FUNERALS

Anyone who at the time of their death was resident in the Camelot Parishes is entitled to have a funeral in church whether or not he or she was a regular churchgoer. Sometimes, we are asked to conduct funerals in one of the Camelot churches where the deceased was not resident in the Parishes but had some form of connection or had expressed a wish for the funeral service to take place here. Although we cannot make any promises, we will always consider such requests sympathetically and will seek where appropriate to respond to them positively.

We also conduct funerals at local crematoria on the same basis.

Normally, the first step in arranging a funeral is for the local Funeral Director to contact us and to arrange a suitable date and time on which both the minister who is to take the service and the church (if this is to be used) are available. We will then contact the family to arrange a visit and to discuss the required form of service.

Funerals can be taken either by clergy or by Readers (please see Camelot Ministers for details).

Whether the funeral takes place in church or in a crematorium the form of the service we use is the one set out for us by the Church of England (we can use either Common Worship or the Book of Common Prayer for this purpose). However, we recognise the importance of  a funeral service also having a personal feel and so very often tributes from family members (which can be read either by them or by the minister in charge) together with personal items such as poems and music are included.

The Church of England website gives useful further information and resources on funerals including model forms of service.

Churchyards

Most of the Camelot churchyards are open for further burials (obtain further information on this). Anyone who at the time of their death was resident in the Camelot Parishes is entitled to be buried in the churchyard if this is still open whether or not he or she was a regular churchgoer.

Those on the electoral roll of a Camelot church also have the right to be buried in an open churchyard even if they were not at the time of their death resident in the Camelot Parishes.

There is also a discretion to allow burial in an open churchyard where the deceased had strong connections with the parish in question but was not actually resident there at the time of death. We will seek to exercise this discretion pastorally and sympathetically but at the same time it must be remembered that it is not an automatic right. Given that space is limited we also have to give proper consideration to the interests of current and future residents of the village who may wish to be buried in the churchyard.

If a non-resident wishes to have the right to be buried in one of the Camelot churchyards then the procedure is first to approach the Rector. If he supports this request it will then be placed before the Parochial Church Council (‘PCC’) for approval. A formal questionnaire and application for what is known as a faculty will need to be submitted to the Diocesan Registry and there is a fee payable for this. Notice of the application is displayed for a period of time and the Registry then issues the faculty which gives the legal right to a particular designated place within the churchyard.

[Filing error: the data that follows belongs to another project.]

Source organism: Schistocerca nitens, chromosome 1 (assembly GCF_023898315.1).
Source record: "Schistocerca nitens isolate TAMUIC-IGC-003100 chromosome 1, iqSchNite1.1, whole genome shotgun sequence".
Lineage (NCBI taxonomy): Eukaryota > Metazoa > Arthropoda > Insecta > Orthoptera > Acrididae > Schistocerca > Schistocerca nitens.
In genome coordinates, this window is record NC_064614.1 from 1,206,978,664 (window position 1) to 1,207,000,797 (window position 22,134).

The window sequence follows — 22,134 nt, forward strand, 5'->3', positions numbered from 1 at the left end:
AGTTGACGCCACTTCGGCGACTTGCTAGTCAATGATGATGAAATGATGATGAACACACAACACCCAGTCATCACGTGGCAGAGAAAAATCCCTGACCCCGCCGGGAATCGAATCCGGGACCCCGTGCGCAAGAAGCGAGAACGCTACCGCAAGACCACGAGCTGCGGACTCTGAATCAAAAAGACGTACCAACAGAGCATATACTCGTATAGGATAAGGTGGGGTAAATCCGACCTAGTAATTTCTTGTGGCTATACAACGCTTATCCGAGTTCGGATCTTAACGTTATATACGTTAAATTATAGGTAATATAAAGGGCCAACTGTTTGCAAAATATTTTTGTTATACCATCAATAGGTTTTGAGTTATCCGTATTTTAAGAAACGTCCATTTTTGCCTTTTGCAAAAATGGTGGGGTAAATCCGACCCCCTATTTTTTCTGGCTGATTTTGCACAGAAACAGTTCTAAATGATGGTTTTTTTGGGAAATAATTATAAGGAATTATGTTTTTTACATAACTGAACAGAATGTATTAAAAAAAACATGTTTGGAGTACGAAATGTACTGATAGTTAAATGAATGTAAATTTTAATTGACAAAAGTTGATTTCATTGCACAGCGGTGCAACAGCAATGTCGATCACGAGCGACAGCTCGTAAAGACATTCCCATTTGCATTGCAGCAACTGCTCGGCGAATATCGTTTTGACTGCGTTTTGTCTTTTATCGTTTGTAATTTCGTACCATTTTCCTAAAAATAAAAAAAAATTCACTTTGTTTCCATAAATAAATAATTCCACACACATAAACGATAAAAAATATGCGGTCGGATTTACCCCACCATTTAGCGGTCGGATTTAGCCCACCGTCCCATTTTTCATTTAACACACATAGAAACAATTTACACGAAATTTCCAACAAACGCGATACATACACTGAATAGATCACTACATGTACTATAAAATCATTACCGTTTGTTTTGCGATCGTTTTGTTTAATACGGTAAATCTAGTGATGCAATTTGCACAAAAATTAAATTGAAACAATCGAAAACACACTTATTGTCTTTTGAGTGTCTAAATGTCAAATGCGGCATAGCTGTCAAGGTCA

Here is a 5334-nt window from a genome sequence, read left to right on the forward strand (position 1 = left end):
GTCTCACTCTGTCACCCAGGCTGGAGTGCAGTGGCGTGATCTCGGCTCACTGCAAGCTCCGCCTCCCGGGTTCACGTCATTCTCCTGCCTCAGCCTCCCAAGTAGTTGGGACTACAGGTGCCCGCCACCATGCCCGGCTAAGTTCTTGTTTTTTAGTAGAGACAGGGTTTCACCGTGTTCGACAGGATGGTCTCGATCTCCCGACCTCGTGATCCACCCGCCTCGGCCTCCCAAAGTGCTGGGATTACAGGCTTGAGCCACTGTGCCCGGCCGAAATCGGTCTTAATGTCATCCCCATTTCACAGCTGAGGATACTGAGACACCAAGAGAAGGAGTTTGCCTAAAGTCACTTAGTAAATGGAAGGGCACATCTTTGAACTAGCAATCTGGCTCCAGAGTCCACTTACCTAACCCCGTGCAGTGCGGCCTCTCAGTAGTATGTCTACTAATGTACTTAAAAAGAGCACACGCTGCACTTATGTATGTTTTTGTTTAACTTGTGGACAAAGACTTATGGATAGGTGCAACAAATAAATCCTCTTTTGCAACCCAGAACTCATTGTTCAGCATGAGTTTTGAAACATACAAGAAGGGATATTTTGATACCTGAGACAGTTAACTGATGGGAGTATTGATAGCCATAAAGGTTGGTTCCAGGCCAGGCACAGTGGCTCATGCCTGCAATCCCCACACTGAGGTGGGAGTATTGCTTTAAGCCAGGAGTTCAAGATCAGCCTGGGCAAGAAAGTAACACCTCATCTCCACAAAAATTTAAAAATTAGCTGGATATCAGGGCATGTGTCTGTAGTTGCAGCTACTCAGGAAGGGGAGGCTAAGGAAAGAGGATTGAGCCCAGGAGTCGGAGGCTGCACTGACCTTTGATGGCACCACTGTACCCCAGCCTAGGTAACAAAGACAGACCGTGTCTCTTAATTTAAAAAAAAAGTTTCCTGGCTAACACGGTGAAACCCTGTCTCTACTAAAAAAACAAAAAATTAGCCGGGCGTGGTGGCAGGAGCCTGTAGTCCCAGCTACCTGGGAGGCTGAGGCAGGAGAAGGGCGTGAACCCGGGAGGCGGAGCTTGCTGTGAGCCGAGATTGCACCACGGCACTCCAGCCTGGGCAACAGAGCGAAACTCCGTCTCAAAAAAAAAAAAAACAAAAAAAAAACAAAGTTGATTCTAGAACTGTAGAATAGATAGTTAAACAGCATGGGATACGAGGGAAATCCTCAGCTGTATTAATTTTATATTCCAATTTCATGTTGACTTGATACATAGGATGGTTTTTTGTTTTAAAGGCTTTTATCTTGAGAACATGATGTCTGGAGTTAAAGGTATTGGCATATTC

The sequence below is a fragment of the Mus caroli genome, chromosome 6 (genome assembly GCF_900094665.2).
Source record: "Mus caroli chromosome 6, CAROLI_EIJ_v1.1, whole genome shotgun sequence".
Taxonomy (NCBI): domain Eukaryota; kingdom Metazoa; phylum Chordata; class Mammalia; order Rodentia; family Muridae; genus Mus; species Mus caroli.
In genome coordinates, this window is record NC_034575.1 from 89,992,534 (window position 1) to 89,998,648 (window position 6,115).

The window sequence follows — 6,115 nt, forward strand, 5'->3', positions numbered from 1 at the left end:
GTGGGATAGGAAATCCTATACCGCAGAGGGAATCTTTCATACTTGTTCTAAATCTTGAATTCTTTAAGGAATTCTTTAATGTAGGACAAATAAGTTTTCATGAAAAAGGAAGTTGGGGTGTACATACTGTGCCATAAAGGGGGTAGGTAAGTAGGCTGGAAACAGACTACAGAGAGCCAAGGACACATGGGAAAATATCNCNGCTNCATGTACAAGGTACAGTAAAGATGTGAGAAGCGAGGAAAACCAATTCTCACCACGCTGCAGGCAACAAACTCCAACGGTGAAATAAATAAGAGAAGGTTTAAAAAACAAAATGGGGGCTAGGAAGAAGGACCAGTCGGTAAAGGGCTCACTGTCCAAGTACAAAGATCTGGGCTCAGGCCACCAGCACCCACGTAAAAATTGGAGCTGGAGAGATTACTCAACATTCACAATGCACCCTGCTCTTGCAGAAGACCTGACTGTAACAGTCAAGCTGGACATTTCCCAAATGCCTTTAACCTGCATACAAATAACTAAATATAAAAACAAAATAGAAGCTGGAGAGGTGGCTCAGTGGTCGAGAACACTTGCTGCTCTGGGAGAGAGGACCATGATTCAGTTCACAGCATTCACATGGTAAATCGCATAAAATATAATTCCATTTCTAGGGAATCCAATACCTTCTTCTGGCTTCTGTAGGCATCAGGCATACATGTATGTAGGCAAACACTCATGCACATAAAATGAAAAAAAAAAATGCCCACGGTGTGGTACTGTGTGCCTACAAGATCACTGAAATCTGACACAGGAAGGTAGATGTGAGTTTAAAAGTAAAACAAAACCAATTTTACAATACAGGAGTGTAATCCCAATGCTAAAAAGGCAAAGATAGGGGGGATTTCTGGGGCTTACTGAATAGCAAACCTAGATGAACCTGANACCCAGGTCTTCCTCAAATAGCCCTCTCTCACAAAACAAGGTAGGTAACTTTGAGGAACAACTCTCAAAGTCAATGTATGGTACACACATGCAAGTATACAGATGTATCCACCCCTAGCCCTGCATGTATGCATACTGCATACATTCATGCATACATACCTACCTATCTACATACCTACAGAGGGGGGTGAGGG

The PCC of St Michael’s North Cadbury have issued general guidelines on this topic which apply to North Cadbury in particular as shown below:

GRAVEYARD SPACES-NORTH CADBURY
The Parochial Church Council has approved the following rules for the allocation of burial plots:

1.Those living in the Parish of North Cadbury have a right to be buried in the churchyard without the need for a            Faculty.
2. Parishioners may chose a plot and it will be recorded and reserved for them.
3. Those people who wish to be buried in the churchyard will be allocated a plot if:
a) They have direct family connections
b) They have supported the church financially, or in some other way.
4. In all other cases it is at the discretion of the churchwardens and Rector.

Memorials

Very often, families will want to place a permanent memorial stone in the churchyard in memory of their loved one. It is normal to wait for a period of at least six months before applying to place a memorial stone so as to allow the ground to settle.

We are governed in the type and size of memorial stones that we are able to approve by the Churchyard Rules issued by the Diocesan Registrar. For the latest copy of these Rules please follow the link.

All Soul’s Day Service

On the first Sunday of November we celebrate All Soul’s Day and hold a 4pm service at St Michael’s North Cadbury at which we particularly remember those whom we have lost whether recently or longer ago.

Remembrance Day Service

We also of course have Remembrance Day services to remember those who have died as a result of war and details of these services can be found in the Camelot Worship section under seasonal celebrations.

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1 John 4:16 We know how much God loves us, and we have put our trust in his love.

God is love, and all who live in love live in God, and God lives in them.